I couldn’t tell you much of anything about any of these characters. The plot happens to the passive protagonist Ayame, the oldest sister and a traditional Japanese beauty. The younger sisters are identical paper cutouts reading “SPUNKY GIRL”. Satsuki, the youngest, is an elementary-school-aged plot device. There’s hardly anything to know about any of them, much less anybody else in the family. Racist Dad gets more character time than the main heroines do.
If you’re a robot fan, you’re still probably wondering if Z-Mind is at least decent comfort food. Do we get cool combining, transforming robots, awesome battles, and earth-shaking special attacks? This is after all Sunrise, home of the Brave series. Well, I hate to say it, but that part’s not great either.
Mecha heads will be able to tell from looking at the robot scenes that folks involved with Sunrise’s Brave series must have had a hand in it. Though a bit typical of the Brave series’ designs, the Z-Mind robot is nevertheless pretty cool: it boasts bright colors with a boxy, sharp-edged, powerful design. Its face is a stoic judge of evil. The transformation sequence you’ll see every episode is a wonder, too, with loving mechanical detail, steam valves going off, the works. At least those parts are as they should be.
But the battles themselves are mediocre. Even once the heroines have fully committed to their roles, the show doesn’t really believe in them growing into their roles as fighters the way it would believe in male protagonists. The girls manage to throw a tomahawk or two, they get beat up, and then they’re always bailed out or rescued by a spirit guide, or the robot’s hidden power. Z-Mind doesn’t even have a cool finishing move: it just starts to glow and the opponent dies instantly. The final punch is pretty good, but a show like this at least knows not to screw that part up.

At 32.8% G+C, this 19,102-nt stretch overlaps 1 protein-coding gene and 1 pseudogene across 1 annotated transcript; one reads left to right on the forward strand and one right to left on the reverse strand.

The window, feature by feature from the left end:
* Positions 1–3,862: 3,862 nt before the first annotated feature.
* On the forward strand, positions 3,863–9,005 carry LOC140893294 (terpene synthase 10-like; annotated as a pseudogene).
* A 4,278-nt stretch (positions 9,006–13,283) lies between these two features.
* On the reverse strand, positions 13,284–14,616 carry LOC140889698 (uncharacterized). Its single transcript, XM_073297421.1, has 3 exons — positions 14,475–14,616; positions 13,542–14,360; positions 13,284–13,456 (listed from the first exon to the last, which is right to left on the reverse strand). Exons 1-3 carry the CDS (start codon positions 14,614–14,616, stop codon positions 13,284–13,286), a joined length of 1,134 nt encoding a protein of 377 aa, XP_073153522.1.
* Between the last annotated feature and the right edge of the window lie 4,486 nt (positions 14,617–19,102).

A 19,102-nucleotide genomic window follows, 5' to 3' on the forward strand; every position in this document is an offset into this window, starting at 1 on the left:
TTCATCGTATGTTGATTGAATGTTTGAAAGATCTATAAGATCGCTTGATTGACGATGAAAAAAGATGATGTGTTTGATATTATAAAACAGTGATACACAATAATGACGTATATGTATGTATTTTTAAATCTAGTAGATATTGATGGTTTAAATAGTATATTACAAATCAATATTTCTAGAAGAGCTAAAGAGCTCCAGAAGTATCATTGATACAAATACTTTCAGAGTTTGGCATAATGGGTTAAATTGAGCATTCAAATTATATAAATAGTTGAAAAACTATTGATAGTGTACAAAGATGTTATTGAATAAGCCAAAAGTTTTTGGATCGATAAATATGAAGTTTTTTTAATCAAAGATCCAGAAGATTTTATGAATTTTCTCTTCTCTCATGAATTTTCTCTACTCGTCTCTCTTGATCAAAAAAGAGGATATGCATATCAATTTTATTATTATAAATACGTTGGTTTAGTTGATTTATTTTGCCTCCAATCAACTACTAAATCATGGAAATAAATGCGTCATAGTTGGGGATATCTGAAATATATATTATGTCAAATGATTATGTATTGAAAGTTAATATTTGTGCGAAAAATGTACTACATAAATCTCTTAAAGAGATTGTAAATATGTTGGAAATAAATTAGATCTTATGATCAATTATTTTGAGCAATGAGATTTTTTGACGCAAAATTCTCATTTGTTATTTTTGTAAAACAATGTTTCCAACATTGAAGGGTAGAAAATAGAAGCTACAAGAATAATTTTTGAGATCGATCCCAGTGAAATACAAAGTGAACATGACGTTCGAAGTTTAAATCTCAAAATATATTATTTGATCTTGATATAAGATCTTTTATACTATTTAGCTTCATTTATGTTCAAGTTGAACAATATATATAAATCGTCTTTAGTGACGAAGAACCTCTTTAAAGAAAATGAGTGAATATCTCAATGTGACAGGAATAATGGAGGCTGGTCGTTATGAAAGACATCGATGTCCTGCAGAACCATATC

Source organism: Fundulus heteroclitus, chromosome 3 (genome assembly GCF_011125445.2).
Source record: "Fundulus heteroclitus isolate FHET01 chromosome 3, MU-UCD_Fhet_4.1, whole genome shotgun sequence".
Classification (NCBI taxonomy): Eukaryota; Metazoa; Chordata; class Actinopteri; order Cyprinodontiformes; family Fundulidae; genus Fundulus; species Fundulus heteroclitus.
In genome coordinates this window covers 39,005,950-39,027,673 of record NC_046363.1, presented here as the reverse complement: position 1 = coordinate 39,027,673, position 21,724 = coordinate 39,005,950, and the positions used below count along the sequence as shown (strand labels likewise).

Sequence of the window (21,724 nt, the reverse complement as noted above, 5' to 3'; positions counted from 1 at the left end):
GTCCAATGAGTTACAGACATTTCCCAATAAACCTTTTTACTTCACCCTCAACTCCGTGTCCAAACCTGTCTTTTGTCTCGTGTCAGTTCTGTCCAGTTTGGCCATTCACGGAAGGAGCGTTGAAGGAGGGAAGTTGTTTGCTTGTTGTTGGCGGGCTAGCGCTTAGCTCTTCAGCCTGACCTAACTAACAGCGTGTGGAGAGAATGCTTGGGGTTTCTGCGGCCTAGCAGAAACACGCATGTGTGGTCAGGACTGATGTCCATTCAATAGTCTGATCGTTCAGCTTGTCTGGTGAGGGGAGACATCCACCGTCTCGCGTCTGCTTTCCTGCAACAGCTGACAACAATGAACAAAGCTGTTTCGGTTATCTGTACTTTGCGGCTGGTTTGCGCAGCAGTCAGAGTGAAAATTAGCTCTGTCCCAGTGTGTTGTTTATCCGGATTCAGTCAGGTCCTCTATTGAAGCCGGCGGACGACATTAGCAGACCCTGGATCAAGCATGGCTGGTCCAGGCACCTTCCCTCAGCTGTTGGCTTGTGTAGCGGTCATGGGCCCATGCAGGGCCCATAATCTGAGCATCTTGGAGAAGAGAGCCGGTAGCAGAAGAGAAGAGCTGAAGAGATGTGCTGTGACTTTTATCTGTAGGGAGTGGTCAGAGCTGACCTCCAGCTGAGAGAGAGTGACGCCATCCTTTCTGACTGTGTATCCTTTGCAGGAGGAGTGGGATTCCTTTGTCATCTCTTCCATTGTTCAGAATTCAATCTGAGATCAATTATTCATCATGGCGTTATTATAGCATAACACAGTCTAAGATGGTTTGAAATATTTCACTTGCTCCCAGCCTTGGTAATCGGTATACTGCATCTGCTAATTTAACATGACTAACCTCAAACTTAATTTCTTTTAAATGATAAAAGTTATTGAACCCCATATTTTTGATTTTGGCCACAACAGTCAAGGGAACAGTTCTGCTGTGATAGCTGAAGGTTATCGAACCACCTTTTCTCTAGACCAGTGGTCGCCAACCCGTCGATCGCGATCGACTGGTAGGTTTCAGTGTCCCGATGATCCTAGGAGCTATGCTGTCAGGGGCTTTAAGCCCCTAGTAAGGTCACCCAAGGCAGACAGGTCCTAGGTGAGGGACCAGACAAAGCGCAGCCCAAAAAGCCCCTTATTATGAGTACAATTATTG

There are a lot of “what would they do in an anime?” and “stop acting like this is an anime!” lines throughout Z-Mind. They fall flat every time, because Z-Mind never convinces the viewer that it’s anything but an ordinary, bog-standard, generic robot anime.
Sometimes nostalgia and comfort aren’t enough by themselves. I was shocked that Z-Mind was produced after Sunrise’s superlative robot nostalgia vehicle King of Braves Gaogaigar, and yet learned nothing from observing it. There’s a big difference between reflecting on the past like Evangelion, and simply pointing at it and saying “Look! It’s the past!”, like Ready Player One. Go with the latter, and nobody will remember *you* in 20 years. Avoid.
I haven’t given away any of the plot developments, even though they’re totally predictable, but I am going to give away the ending. So if you don’t want to hear the ending of a lousy predictable robot anime that you shouldn’t watch anyway, turn back.
I respected the sheer cliche audacity of ending the series with both “It was all a dream” and “To Be Continued.” This series has already used every sci-fi cliche it knows from Terminator on down, so why not toss in the two hackiest devices in storytelling? The series concludes with a post-credits scene — in which it is hammered home that it was “just a dream”, and then a sequel pitch: dimly lit scenes of bigger robot battles to come flash before the viewer. It wasn’t to be, and I truly don’t think we lost anything of value. If the choice was between Gaogaigar Final and more of this, we were damn lucky.